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Pledge to dying father keeps Lewis Metzner smoke-free

September 30, 1998|By JULIE E. GREENE

Lewis C. Metzner never thought much about giving up cigarettes.

He thought kicking the habit would be too difficult, said Metzner, who began smoking when he was about 11 and began puffing seriously toward the end of law school 20 years ago.

A bout with a virus in early April led to an unintentional break from smoking, but it was a pledge the Hagerstown City Councilman made to his dying father that he believes will keep him free of the habit forever.

Sidney Metzner, co-founder of Conservit Inc., died on Sept. 1 from pancreatic cancer. He was 72.

Lewis Metzner, 45, said in a recent interview in his law office that he wanted his father, who had never smoked, to know that his cancer would prevent his son from smoking again.

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As the elder Metzner's health declined, the two talked about Lew quitting smoking for good.

Metzner would update his father on how long it had been since his last smoke - five weeks, six weeks.

Near the end, Metzner and his brother took turns sitting with their father during 12-hour vigils.

During one such vigil, when the elder Metzner was seemingly unconscious, Lew Metzner said he let out a cough.

His father awoke, saying to him, "What are you coughing about? You didn't start smoking again, did you?"

As Sidney Metzner's health declined after his cancer was diagnosed in April, and as Lew's mother was recovering from two back surgeries at Johns Hopkins Hospital in Baltimore, Lew said there were many times he wanted to pick up a cigarette.

But the defense attorney said he told himself he would not be like his alcoholic clients who promised they would stop drinking, but started again.

"Every time I really have an urge to smoke a cigarette I think of my father," said Metzner, who used to smoke at least a pack a day.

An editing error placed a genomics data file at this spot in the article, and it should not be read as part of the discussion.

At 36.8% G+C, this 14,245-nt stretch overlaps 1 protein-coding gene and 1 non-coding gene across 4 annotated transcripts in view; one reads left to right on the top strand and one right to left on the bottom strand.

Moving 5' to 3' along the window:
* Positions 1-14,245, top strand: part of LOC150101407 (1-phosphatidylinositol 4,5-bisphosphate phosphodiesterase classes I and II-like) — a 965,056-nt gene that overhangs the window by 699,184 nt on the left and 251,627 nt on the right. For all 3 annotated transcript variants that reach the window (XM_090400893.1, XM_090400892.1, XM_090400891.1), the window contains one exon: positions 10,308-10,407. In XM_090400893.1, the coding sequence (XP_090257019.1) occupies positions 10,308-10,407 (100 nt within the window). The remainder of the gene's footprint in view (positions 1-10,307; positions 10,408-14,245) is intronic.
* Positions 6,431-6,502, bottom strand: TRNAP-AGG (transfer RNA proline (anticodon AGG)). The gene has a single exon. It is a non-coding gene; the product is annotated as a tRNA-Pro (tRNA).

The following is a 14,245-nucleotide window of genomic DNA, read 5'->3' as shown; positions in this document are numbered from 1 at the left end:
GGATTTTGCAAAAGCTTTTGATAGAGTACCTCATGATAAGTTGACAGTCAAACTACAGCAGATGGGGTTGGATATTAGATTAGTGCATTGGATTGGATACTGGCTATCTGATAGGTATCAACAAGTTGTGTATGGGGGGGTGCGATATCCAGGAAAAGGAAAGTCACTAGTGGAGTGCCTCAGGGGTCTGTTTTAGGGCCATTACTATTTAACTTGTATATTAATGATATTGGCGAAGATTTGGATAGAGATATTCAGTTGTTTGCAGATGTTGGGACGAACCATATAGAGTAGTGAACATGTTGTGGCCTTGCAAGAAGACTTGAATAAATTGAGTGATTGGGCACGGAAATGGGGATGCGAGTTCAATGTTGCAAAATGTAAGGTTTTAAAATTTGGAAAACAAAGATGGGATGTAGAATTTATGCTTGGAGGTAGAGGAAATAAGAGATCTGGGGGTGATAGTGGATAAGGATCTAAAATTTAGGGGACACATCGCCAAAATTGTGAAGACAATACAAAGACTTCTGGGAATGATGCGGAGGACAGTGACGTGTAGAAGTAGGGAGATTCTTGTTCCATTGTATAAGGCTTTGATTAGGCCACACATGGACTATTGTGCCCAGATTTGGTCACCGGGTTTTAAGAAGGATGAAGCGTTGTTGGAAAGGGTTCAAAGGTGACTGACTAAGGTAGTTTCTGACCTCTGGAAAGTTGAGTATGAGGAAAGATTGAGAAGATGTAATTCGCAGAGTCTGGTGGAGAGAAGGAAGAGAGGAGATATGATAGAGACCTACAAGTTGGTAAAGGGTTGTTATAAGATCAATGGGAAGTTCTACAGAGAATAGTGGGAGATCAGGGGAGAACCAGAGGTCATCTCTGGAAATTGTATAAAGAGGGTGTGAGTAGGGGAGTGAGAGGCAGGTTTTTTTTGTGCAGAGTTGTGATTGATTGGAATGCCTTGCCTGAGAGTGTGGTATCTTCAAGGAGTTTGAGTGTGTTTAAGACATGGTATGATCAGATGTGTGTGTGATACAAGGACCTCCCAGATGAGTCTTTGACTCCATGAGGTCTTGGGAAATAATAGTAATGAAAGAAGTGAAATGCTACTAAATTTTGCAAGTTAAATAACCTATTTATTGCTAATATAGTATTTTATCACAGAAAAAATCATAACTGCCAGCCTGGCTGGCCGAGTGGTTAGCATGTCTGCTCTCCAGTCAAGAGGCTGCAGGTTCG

He pulls out the top drawer of his desk at his 103 W. Franklin St. office and sees the pack of Capri with 11 cigarettes remaining.

The pack is there to remind Metzner that he never intentionally gave up smoking.

"I applaud him," said Mayor Robert E. Bruchey II, who publicly quit smoking for the great American Smokeout on Nov. 20, 1997, only to pick the habit up again during the Christmas holiday.

"It's a habit that is extremely hard to break. It's tough no matter what. I'll do it yet," said Bruchey, who said he has cut back from 1 1/2 pack a day to half a pack.

Metzner, of 322 E. Irvin Ave., said that as a former smoker, he will not preach to others about smoking.

People who have never smoked cigarettes shouldn't criticize those who do because they don't know how hard it is to quit, he said.

Metzner stopped smoking on April 8 when he became ill. When he was feeling better, it hit him that for the first time in 20 years he had gone four days without a cigarette.

He wondered if he could make it five days, then six.

Then on April 17, nine days after his last cigarette, Metzner learned his father had terminal pancreatic cancer.

Metzner said when he heard the news, he had an "extremely strong desire" to smoke a cigarette, but didn't.

"Smoking a cigarette because you just found out your dad had cancer is a pretty lame reason to start smoking," Metzner said.




Help for smokers who want to quit

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